Your eyes, skin, and immune system need vitamin A: Increase your intake with these foods : Dr. Leonard Coldwell.com

Your eyes, skin, and immune system need vitamin A: Increase your intake with these foods

vitamin AShow your eyes, skin, and immune system some love by increasing your intake of vitamin A-rich foods. Vitamin A is a fat-soluble vitamin that is vital for growth and development, cell recognition, vision, immune function, and reproduction. It is also an antioxidant that helps the body protect itself against harmful free radicals.

Vitamin A exists in nature in three different forms: retinol, xanthophyll, and carotenoid. Many foods are rich in vitamin A. Daily consumption of these foods can boost your eye and skin health and improve immune function.

Foods that are rich in vitamin A

The active form of vitamin A, retinol, can only be found in animal sources. Organ meats, fatty fish, dairy products, and eggs are among the most abundant sources of retinol.

  • Turkey liver: Turkey liver is an excellent source of iron, calcium, and other essential micronutrients.  In fact, a single serving contains 21,700 micrograms (mcg) of vitamin A, which is more than enough to cover the recommended daily intake (RDI).
  • Fish oil: Fish oil is one of the best sources of retinol. A teaspoon of cod liver oil can provide 150 percent of the RDI.
  • Fatty fish: Fatty fish like tuna, mackerel, and salmon are among the richest sources of vitamin A. A serving of tuna can deliver approximately 30,000 mcg of retinol. Eating fatty fish can also increase the intake of omega-3 fatty acid and protein.
  • Dairy products and eggs: Yogurt, butter, and egg contain more-than-adequate amounts of retinol. A tablespoon of butter has 317 International Units (IU) retinol while a serving of yogurt has 243 IU. A serving of egg has 300 IU.

Cantaloupe: A single serving of cantaloupe contains more than adequate amounts of vitamin A. This yellow-orange fruit is also rich in vitamin C, which also boosts immune function. Cantaloupe can be eaten as a snack or can be added to salads and desserts. (Related: Cantaloupe prevents cancer, improves vision, deeply hydrates & alkalizes the body.)Carotenoids and xanthophyll can be found in abundance in the fruits and vegetables listed below.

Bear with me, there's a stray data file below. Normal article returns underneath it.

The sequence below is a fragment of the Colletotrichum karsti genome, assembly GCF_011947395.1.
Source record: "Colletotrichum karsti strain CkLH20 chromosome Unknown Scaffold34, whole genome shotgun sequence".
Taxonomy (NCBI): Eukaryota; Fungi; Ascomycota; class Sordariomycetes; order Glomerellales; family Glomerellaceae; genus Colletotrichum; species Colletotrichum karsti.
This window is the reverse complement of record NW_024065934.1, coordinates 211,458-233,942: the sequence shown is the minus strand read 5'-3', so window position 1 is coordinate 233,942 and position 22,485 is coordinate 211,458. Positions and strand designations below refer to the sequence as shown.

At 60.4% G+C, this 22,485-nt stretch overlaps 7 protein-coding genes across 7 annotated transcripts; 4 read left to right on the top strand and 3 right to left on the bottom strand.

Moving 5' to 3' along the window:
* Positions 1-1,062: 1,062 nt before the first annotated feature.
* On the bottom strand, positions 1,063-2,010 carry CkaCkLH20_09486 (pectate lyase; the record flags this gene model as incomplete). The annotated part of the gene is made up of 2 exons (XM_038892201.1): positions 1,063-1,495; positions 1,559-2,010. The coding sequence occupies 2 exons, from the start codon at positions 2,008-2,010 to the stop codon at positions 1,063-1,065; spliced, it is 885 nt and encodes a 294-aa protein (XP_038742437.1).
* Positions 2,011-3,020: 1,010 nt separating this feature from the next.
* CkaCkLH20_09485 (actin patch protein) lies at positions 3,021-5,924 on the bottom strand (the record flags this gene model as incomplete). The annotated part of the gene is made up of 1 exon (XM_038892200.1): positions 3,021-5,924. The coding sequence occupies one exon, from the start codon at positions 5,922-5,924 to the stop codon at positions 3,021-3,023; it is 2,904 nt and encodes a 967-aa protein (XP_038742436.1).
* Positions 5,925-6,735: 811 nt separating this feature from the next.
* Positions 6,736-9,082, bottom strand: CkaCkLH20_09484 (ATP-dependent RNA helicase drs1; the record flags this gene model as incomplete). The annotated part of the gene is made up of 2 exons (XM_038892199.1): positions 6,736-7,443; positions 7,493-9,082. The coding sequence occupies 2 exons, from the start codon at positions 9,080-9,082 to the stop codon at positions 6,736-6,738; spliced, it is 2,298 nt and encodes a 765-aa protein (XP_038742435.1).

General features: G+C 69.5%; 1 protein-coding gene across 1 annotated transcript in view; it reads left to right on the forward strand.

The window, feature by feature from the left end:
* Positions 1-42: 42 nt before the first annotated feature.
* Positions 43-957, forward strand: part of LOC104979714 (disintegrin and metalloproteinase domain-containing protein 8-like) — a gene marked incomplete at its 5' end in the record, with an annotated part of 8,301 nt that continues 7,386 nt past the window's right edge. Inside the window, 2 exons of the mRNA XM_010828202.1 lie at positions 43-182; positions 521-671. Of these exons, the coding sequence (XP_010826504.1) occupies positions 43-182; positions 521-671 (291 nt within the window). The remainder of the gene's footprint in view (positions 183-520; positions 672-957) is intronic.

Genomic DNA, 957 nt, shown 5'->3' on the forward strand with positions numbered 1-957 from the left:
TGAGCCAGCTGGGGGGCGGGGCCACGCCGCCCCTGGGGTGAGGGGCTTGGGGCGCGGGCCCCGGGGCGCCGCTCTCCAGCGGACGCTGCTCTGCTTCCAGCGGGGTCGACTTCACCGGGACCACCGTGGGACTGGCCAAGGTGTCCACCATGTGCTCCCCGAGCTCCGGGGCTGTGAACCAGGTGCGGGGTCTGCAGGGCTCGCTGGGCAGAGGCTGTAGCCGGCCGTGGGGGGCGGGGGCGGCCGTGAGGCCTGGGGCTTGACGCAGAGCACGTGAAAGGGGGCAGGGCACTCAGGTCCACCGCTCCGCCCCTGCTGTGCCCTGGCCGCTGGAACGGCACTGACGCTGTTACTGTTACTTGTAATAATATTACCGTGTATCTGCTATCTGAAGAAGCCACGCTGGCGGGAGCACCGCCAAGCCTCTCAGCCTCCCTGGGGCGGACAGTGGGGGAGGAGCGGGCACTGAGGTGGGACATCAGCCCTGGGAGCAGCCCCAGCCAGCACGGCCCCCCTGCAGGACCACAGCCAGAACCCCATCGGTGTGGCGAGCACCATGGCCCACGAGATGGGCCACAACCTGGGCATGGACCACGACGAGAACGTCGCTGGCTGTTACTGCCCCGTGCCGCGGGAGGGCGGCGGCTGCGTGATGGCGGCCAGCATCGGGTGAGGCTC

• Papaya: This fruit is rich in vitamin A, specifically carotenoids. A serving contains approximately 31 percent of the RDI. Papaya also contains essential micronutrients and antioxidants. This fruit is best enjoyed fresh, but it can also be added to smoothies or sorbets.
  •  Mango: A serving of this sweet fruit can provide 25 percent of the RDI of vitamin A. Mangoes are rich in vitamin A and minerals like potassium and phosphorous. Mangoes go well with desserts and can be added to yogurt to boost its flavor.
  • Tomato: While tomatoes are often lumped with other vegetables, they are actually fruits. A serving of cherry tomatoes provides 25 percent of the RDI of vitamin A. Tomatoes are also a rich source of other nutrients like vitamins C and K, folate, and potassium.
  • Tangerine: This citrus fruit is a rich source of vitamin A and C, calcium, and dietary fiber. One serving of tangerine provides 27 percent of the RDI of vitamin A.
  • Spinach: Spinach is a common ingredient in salads. Eating a serving of this leafy green can provide up to 49 percent of the RDI of vitamin A. It is also a rich source of vitamin C, vitamin K, manganese, iron, and potassium.
  • Carrot: Eating carrots is often associated with 20/20 vision, and for good reason – carrots are among the richest sources of vitamin A. A single serving can provide approximately four times the RDI. Carrots also contain vitamins B, C, and K, magnesium, and fiber.
  • Sweet potato: This carbohydrate-rich tuber is a good source of dietary fiber, vitamin C, and vitamin A. A single sweet potato can deliver up to 438 percent of the RDI.
  • Mustard greens: This dark green leafy vegetable is among the best sources of vitamin A. In fact, a serving of mustard greens provides 118 percent of the RDI. This vegetable is also a great source of other vitamins and minerals, such as calcium, manganese, vitamin C, K, and E.

Food.news has more on sources of vitamin A and its health benefits.

Sources include:

FoodsForBetterHealth.com

MedicalNewsToday.com

Originally posted: https://www.naturalnews.com/2019-07-22-your-eyes-skin-and-immune-system-need-vitamin-a.html

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